New Biosimilar for Macular Degeneration and Retinopathy
Although we hear the word biosimilar commonly now in medication management, the biosimilars coming to market stretch well beyond the new biosimilar for Humira. Disease treatment moved from the use of chemical compounds to biologics years ago, and now with patent expiration, we are seeing a surge of biosimilars; the newest of which is a VEG-F Inhibitor used in the treatment of eye conditions.
VEG-F Inhibitor Drugs are medications that inhibit Vascular Endothelial Growth Factor (VEG-F) in the body and are used to treat a variety of diseases, including several degenerative eye conditions such as wet (neovascular) age-related macular degeneration (wAMD), diabetic macular edema (DME), diabetic retinopathy (DR), and retinopathy of prematurity (ROP). DME and wAMD are two of the leading causes of vision loss in individuals 65 years of age and older. The U.S. VEG-F Inhibitor market is expected to grow substantially in the coming years. This is primarily due to increasing prevalence of these chronic diseases, growing healthcare expenditure, increasing awareness of viable treatment options and advancements in biotechnology.
As the U.S. population ages and diabetes is diagnosed more frequently, both wAMD and DME are projected to increase in prevalence over the next decade. Off-label use of Genentech’s Avastin (bevacizumab) as a compound is the most commonly prescribed VEG-F inhibitor therapy for retinal indications due to its substantially lower cost. Compounded bevacizumab typically represents about 40%–50% of utilization, followed by Eylea at around 30%, and Roche’s Lucentis (ranibizumab) at around 20%. Payers will typically apply step therapy that encourages compounded bevacizumab before other VEG-F inhibitor products.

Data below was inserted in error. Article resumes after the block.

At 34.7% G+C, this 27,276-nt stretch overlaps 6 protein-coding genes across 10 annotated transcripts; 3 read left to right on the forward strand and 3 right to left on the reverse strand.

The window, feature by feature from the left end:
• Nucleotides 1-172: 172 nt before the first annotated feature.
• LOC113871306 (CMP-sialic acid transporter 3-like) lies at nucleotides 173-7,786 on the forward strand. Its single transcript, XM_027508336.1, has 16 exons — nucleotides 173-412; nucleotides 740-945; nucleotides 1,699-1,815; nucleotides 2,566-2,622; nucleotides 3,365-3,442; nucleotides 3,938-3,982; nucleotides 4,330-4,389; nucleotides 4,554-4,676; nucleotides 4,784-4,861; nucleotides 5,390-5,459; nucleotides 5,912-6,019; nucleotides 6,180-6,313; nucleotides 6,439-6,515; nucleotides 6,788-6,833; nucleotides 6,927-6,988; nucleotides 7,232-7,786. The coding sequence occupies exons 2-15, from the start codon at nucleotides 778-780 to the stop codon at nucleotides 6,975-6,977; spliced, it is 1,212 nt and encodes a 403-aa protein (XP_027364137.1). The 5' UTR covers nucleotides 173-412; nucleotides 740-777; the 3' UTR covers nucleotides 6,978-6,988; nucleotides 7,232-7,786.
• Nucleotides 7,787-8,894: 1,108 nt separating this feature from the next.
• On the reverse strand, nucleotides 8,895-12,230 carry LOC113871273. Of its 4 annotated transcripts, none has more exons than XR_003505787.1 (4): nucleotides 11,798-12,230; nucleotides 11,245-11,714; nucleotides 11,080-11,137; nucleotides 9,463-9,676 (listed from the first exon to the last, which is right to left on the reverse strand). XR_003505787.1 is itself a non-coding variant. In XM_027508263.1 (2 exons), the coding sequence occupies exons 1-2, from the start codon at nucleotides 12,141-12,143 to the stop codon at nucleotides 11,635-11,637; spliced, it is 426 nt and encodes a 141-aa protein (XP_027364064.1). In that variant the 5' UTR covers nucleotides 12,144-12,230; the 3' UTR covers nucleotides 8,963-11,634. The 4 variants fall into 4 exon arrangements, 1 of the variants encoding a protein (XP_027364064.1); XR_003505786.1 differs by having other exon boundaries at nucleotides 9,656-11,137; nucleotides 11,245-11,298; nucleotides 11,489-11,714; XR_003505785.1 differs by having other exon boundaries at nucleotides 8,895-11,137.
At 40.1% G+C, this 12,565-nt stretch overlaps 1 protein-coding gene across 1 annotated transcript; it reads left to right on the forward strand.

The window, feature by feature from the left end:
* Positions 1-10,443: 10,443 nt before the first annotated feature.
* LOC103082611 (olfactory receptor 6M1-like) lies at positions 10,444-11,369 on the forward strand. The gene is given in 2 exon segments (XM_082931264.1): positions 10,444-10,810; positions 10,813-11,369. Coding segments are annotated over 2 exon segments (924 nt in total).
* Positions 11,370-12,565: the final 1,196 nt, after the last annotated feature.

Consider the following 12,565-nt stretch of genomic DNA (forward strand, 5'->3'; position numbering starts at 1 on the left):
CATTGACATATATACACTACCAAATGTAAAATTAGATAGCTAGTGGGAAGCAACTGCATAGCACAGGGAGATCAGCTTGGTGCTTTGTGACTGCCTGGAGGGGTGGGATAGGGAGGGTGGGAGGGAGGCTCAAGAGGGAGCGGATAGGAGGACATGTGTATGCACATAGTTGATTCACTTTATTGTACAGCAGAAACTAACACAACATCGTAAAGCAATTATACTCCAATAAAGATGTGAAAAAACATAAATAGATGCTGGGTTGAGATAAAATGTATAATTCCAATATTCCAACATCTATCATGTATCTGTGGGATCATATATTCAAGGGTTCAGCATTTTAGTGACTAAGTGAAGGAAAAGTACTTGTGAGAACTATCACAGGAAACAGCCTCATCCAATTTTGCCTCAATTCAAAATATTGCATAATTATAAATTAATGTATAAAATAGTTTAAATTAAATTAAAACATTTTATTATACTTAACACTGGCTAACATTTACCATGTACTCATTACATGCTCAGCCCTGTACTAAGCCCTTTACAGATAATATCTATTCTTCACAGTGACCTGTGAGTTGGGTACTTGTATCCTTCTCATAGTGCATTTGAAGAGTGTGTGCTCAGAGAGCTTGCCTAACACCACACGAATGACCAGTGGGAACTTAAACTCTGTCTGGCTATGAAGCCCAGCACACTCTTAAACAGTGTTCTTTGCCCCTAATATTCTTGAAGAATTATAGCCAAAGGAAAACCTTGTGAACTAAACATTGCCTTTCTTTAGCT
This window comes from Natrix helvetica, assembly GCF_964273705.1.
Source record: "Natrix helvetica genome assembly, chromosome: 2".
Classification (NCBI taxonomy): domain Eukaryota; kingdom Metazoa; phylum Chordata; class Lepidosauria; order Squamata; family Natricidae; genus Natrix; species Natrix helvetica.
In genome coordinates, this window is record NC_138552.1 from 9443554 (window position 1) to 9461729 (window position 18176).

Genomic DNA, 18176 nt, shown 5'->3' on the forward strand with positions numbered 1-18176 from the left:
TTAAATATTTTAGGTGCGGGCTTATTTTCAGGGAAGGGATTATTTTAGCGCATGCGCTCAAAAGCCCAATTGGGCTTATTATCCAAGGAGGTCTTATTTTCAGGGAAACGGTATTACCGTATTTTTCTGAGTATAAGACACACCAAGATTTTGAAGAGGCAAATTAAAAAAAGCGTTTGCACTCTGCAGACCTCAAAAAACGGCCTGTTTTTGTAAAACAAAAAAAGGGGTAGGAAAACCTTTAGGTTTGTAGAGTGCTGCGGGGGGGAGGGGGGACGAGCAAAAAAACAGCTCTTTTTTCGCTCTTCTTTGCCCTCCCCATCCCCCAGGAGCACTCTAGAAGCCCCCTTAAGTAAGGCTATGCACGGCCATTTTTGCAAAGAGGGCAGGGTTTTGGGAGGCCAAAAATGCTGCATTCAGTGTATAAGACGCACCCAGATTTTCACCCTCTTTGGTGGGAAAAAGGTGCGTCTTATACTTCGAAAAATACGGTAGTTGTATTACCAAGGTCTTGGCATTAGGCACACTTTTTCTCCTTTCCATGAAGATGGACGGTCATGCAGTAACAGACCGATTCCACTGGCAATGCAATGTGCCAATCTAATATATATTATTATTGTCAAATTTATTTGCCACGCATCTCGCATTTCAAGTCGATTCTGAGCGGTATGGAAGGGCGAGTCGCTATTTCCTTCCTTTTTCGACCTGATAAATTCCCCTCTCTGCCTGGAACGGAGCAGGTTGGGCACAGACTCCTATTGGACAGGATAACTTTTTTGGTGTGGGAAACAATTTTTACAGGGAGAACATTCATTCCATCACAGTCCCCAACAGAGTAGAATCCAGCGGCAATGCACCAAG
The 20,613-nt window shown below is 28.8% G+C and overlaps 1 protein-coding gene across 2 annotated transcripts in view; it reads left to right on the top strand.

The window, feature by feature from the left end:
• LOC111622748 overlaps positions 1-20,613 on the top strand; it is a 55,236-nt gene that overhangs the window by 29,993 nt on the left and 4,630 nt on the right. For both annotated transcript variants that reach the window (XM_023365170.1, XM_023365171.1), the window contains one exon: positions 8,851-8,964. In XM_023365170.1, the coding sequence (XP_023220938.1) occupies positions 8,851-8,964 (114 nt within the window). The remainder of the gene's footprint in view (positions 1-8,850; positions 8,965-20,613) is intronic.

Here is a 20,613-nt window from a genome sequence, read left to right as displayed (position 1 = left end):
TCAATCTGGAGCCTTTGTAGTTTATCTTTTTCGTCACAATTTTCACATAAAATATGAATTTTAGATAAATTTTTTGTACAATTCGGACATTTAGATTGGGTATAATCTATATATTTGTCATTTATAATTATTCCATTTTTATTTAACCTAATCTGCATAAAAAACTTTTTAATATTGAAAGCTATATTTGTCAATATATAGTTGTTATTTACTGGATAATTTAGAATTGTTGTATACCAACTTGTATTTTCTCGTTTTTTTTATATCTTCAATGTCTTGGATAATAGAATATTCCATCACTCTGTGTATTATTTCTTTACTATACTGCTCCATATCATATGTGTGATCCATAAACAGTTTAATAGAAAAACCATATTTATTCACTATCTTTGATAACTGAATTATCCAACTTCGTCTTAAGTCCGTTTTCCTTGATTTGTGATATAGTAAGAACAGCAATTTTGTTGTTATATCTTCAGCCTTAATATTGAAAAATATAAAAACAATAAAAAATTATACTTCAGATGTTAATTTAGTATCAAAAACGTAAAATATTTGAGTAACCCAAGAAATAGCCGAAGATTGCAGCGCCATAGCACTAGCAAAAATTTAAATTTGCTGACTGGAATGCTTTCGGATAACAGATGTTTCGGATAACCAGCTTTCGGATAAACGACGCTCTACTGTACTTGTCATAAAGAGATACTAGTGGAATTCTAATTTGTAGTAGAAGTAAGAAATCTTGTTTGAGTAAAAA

|Generic Name||Brand Name||Manufacturer||Dosing Frequency|
|Aflibercept||Eylea||Regeneron||Every 8 weeks|
|Faricimab-svoa||Vabysmo||Genentech||Up to every 16 weeks|
|Ranibizumab||Lucentis||Genentech||Every 4 weeks|
|Ranibizumab – nuna||Byooviz, (biosimilar to Lucentis)||Biogen||Every 4 weeks|
|Ranibizumab – eqrn||Cimerli (biosimilar to Lucentis, interchangeable)||Coherus||Every 4 weeks|
|- Ocular Implant (Initial)|
|- Fill/Refill||Every 24 weeks|
With patent expiry of these biologics, biosimilars can prove to be less expensive options.
Numerous biosimilars have gained or are expected in the near future to gain FDA approval for clinical use.
Both Lucentis and Eylea are market leaders with combined annual sales of over $10 billion. Lucentis was among the first VEG-F inhibitor products to lose its patent and contend with lower-cost biosimilar competition from Byooviz and Cimerli (an interchangeable biosimilar for Lucentis).
Eylea is protected from biosimilar competition until May 2024; based on its Biologic Data Exclusivity, which protects Eylea from biosimilar competition until November 2023 plus the additional six months of pediatric exclusivity granted by the FDA. There are at least three additional patents on Eylea and barring any patent litigations, the earliest we could see biosimilars for Eylea is by the summer of 2024; however, if any of these